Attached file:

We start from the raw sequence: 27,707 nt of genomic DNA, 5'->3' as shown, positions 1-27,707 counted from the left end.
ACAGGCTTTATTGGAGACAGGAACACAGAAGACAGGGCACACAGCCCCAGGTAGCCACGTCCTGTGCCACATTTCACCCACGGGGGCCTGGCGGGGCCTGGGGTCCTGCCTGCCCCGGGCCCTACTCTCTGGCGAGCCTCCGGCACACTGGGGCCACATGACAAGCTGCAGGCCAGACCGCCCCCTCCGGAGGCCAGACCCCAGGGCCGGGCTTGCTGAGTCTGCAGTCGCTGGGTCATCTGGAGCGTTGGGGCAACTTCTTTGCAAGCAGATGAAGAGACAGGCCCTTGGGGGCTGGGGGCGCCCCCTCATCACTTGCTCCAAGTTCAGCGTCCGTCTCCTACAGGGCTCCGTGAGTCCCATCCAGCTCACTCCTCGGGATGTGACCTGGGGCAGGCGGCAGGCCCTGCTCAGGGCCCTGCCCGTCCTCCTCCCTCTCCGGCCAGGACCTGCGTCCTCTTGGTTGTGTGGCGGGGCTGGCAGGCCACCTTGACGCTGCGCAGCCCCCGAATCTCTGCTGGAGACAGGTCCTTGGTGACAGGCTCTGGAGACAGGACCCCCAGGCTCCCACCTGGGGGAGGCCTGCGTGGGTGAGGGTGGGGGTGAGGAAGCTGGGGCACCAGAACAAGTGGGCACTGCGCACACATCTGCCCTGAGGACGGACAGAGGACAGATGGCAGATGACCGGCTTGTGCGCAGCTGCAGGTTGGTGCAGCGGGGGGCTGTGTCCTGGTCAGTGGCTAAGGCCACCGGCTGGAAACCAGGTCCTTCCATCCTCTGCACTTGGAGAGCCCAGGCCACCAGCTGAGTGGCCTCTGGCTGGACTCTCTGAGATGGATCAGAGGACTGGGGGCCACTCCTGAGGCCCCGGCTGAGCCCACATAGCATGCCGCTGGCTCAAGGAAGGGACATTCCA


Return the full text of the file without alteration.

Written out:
We start from the raw sequence: 27,707 nt of genomic DNA, 5'->3' as shown, positions 1-27,707 counted from the left end.
ACAGGCTTTATTGGAGACAGGAACACAGAAGACAGGGCACACAGCCCCAGGTAGCCACGTCCTGTGCCACATTTCACCCACGGGGGCCTGGCGGGGCCTGGGGTCCTGCCTGCCCCGGGCCCTACTCTCTGGCGAGCCTCCGGCACACTGGGGCCACATGACAAGCTGCAGGCCAGACCGCCCCCTCCGGAGGCCAGACCCCAGGGCCGGGCTTGCTGAGTCTGCAGTCGCTGGGTCATCTGGAGCGTTGGGGCAACTTCTTTGCAAGCAGATGAAGAGACAGGCCCTTGGGGGCTGGGGGCGCCCCCTCATCACTTGCTCCAAGTTCAGCGTCCGTCTCCTACAGGGCTCCGTGAGTCCCATCCAGCTCACTCCTCGGGATGTGACCTGGGGCAGGCGGCAGGCCCTGCTCAGGGCCCTGCCCGTCCTCCTCCCTCTCCGGCCAGGACCTGCGTCCTCTTGGTTGTGTGGCGGGGCTGGCAGGCCACCTTGACGCTGCGCAGCCCCCGAATCTCTGCTGGAGACAGGTCCTTGGTGACAGGCTCTGGAGACAGGACCCCCAGGCTCCCACCTGGGGGAGGCCTGCGTGGGTGAGGGTGGGGGTGAGGAAGCTGGGGCACCAGAACAAGTGGGCACTGCGCACACATCTGCCCTGAGGACGGACAGAGGACAGATGGCAGATGACCGGCTTGTGCGCAGCTGCAGGTTGGTGCAGCGGGGGGCTGTGTCCTGGTCAGTGGCTAAGGCCACCGGCTGGAAACCAGGTCCTTCCATCCTCTGCACTTGGAGAGCCCAGGCCACCAGCTGAGTGGCCTCTGGCTGGACTCTCTGAGATGGATCAGAGGACTGGGGGCCACTCCTGAGGCCCCGGCTGAGCCCACATAGCATGCCGCTGGCTCAAGGAAGGGACATTCCA